Until that fateful moment it had been a relatively quiet night operation. There had been a few whistles, some shouting and a lot of stones. Three shots had been heard from the adjacent alley as Duvdevan fighters made their way through in single file.
"It was gunfire," says the unit commander and begins trying to identify who had fired and why. It quickly becomes clear that it had been a skirmish in an alley in which another force from the unit was operating.
Most of the fire had come from inside a house, where troops had found weaponry, mainly ammunition. The troops securing the house had spotted two Palestinian youths approaching. One of the youths pulled out a gun and began firing at the soldiers from at a distance of several meters. The fighters, who had taken cover, were unhurt. The Palestinian youths fled. The Duvdevan commander ordered his troops to collect the empty shells, possible evidence at the gunmen's trial, if and when they were ever caught.
The Qalandiya refugee camp, just minutes from Jerusalem and a 40-minute drive from Tel Aviv, presents one of the main challenges for the IDF in the West Bank. It produces a great deal of terrorism and criminal activity. A considerable amount of the property and car theft in the Sharon region emanates from the camp, which for a long time has been more than that.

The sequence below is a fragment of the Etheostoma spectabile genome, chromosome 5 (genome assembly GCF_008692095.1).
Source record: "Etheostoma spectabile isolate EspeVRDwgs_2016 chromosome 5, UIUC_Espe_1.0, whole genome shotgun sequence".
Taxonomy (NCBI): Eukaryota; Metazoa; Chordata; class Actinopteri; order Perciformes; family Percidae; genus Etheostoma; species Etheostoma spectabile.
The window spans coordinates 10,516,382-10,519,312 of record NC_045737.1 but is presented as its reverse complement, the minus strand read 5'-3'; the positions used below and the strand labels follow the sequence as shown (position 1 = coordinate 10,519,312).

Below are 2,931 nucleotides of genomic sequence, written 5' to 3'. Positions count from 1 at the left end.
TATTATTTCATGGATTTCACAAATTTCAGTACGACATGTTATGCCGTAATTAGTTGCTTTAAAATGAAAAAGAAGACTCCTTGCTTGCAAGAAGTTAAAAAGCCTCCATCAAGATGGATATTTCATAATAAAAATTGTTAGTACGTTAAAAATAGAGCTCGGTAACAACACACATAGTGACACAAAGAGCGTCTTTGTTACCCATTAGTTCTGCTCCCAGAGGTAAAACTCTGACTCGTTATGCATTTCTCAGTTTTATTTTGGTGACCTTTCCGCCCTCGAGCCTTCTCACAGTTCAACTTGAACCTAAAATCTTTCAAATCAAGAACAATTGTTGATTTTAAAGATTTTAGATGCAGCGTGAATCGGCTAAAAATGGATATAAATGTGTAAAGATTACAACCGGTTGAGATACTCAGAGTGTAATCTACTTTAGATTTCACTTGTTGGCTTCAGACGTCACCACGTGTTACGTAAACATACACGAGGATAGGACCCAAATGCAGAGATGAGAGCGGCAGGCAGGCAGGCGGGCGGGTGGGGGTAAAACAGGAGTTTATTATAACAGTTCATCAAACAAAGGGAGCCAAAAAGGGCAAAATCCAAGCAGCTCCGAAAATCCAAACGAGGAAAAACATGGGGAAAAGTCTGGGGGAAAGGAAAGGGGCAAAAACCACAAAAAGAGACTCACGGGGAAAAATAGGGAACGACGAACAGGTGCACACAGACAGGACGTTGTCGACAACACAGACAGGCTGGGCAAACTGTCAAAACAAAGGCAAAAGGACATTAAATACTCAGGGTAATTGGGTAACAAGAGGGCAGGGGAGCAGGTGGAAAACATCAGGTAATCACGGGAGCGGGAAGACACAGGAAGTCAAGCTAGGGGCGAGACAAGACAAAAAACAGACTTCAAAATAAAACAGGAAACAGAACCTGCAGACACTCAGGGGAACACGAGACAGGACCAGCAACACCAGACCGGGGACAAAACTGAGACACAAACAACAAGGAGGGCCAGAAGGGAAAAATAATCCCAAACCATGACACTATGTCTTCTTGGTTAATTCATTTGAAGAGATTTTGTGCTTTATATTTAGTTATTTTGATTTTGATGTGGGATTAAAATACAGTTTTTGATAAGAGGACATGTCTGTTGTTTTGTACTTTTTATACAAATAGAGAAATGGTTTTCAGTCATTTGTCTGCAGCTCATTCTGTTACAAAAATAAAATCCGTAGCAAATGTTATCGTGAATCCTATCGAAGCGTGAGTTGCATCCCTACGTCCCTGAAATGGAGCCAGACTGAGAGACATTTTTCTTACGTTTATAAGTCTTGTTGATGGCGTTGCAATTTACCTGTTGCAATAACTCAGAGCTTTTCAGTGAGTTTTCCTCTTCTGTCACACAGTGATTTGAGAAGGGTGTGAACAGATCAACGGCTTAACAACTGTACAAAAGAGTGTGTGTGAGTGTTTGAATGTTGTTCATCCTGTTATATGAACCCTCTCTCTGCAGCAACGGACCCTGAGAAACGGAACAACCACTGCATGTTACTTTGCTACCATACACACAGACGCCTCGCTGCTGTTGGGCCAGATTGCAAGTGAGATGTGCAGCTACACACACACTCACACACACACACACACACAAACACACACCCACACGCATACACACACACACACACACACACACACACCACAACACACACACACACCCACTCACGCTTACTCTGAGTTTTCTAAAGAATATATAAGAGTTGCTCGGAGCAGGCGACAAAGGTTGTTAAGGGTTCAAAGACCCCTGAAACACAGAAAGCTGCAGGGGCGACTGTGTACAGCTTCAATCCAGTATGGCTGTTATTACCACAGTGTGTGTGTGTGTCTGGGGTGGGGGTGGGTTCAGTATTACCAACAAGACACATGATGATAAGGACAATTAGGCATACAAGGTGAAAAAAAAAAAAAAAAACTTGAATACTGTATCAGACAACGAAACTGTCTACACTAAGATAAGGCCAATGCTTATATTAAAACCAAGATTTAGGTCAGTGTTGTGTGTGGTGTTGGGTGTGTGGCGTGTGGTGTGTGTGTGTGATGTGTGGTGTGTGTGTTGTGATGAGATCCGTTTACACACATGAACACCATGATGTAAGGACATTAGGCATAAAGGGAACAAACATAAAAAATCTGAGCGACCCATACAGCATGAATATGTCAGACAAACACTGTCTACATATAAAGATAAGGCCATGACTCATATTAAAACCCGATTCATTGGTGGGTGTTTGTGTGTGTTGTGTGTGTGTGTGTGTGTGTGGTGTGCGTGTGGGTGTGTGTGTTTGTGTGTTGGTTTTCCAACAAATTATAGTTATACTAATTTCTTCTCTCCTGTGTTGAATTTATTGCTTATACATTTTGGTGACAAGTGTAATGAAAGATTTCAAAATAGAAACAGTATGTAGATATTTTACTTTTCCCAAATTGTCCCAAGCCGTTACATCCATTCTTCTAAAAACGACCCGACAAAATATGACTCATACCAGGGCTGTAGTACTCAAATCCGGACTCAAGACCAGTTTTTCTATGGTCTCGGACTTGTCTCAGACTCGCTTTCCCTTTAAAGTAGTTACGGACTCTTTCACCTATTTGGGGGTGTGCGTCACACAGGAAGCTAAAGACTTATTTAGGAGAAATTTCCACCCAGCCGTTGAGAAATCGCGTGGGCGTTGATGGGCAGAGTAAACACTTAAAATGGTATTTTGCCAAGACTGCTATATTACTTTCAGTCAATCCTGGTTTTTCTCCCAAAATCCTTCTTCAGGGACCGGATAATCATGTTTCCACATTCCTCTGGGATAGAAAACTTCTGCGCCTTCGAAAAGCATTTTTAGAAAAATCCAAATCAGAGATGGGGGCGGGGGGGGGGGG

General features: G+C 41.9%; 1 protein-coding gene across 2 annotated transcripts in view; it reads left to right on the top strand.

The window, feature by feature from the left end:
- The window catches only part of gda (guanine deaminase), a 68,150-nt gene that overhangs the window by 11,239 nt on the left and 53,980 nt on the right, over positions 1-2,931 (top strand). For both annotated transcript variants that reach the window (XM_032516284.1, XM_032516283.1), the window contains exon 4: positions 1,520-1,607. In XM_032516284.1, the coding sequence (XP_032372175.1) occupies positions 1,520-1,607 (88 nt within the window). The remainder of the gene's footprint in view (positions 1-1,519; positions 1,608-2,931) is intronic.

In Qalandia and the adjacent village reside some 100 thousand Palestinians, mostly impoverished. The Tanzim, the military wing of Palestinian President Mahmloud Abbas' Fatah movement, rule sovereign in the camp. The Palestinian Authority security forces do not enter, and in overall this is a strange beast: The refugee camp is on the other side of the separation fence and situated on the main road between Ramallah and Jerusalem. But 70 percent of its residents hold blue Israeli identity cards, even though they are supposedly in Palestinian Authority territory. Thus the government decided decades ago, and so it remains.
Between Jerusalem and Qalandia lies the large crossing through which tens of thousands of workers pass every day into East Jerusalem and Israeli territory. In times of tense security, such as during the fighting in Gaza last summer, some 15,000 people took to the streets here, clashing with IDF troops. It was hard to stop them, says one of the IDF officers in the sector, and there many were killed or wounded.
Even today, when the West Bank is buzzing as a result of the diplomatic Abbas has initiated and Israel's economic retaliatory measures – freezing the transfer of tax revenue - the camp is a major manufacturer of popular terror, from knives to explosive devices and gunfire.
"This is an ongoing formula," says a senior IDF officer in the Binyamin sector. "A member of the Palestinian security forces, who has for months been returning home to Qalandia without a salary, takes a gun and opens fire, and in return gets a little money from the Tanzim."
Catch a thief while he's sleeping
This week I asked and was assigned to closely follow a Duvdevan unit, whose fighters were supposed to take action against a serious terrorist cell of Tanzim members. Imperative to their success was quiet movement on foot to the camp, until they reached the homes and their inhabitants defined as a target. On the map it looks like nothing. A full mile, perhaps a little more. But in this mountainous area, and furthermore with Duvdevan fighters, it felt like a good few miles, and a genuine physical challenge. Not to mention the stench of the sewage pipe in which we had traversed.